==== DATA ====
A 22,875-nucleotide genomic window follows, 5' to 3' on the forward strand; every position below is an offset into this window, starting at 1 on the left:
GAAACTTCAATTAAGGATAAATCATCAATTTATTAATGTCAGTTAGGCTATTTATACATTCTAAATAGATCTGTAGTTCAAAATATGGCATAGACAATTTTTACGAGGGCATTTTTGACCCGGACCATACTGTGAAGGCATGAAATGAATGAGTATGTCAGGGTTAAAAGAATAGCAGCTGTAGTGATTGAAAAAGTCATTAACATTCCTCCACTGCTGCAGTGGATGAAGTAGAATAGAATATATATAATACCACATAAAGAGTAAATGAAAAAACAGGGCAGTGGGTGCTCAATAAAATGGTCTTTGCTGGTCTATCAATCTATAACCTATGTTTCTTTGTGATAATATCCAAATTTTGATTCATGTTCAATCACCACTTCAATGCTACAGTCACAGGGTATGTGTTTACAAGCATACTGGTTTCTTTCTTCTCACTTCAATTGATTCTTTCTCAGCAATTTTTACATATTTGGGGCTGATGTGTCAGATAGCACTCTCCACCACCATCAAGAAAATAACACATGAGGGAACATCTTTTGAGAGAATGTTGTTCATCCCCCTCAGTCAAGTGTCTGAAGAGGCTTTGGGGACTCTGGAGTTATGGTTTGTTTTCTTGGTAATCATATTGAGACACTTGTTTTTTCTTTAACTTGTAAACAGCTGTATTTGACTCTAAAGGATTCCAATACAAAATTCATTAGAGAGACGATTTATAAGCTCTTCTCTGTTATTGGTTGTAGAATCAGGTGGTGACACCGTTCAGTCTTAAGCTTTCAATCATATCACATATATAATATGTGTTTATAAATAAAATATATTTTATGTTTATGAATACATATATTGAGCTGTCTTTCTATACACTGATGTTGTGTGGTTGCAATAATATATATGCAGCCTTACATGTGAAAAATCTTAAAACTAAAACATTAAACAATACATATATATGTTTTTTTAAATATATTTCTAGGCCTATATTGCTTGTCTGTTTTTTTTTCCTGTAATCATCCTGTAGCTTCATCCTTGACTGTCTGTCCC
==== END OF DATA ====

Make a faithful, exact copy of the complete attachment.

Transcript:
A 22,875-nucleotide genomic window follows, 5' to 3' on the forward strand; every position below is an offset into this window, starting at 1 on the left:
GAAACTTCAATTAAGGATAAATCATCAATTTATTAATGTCAGTTAGGCTATTTATACATTCTAAATAGATCTGTAGTTCAAAATATGGCATAGACAATTTTTACGAGGGCATTTTTGACCCGGACCATACTGTGAAGGCATGAAATGAATGAGTATGTCAGGGTTAAAAGAATAGCAGCTGTAGTGATTGAAAAAGTCATTAACATTCCTCCACTGCTGCAGTGGATGAAGTAGAATAGAATATATATAATACCACATAAAGAGTAAATGAAAAAACAGGGCAGTGGGTGCTCAATAAAATGGTCTTTGCTGGTCTATCAATCTATAACCTATGTTTCTTTGTGATAATATCCAAATTTTGATTCATGTTCAATCACCACTTCAATGCTACAGTCACAGGGTATGTGTTTACAAGCATACTGGTTTCTTTCTTCTCACTTCAATTGATTCTTTCTCAGCAATTTTTACATATTTGGGGCTGATGTGTCAGATAGCACTCTCCACCACCATCAAGAAAATAACACATGAGGGAACATCTTTTGAGAGAATGTTGTTCATCCCCCTCAGTCAAGTGTCTGAAGAGGCTTTGGGGACTCTGGAGTTATGGTTTGTTTTCTTGGTAATCATATTGAGACACTTGTTTTTTCTTTAACTTGTAAACAGCTGTATTTGACTCTAAAGGATTCCAATACAAAATTCATTAGAGAGACGATTTATAAGCTCTTCTCTGTTATTGGTTGTAGAATCAGGTGGTGACACCGTTCAGTCTTAAGCTTTCAATCATATCACATATATAATATGTGTTTATAAATAAAATATATTTTATGTTTATGAATACATATATTGAGCTGTCTTTCTATACACTGATGTTGTGTGGTTGCAATAATATATATGCAGCCTTACATGTGAAAAATCTTAAAACTAAAACATTAAACAATACATATATATGTTTTTTTAAATATATTTCTAGGCCTATATTGCTTGTCTGTTTTTTTTTCCTGTAATCATCCTGTAGCTTCATCCTTGACTGTCTGTCCC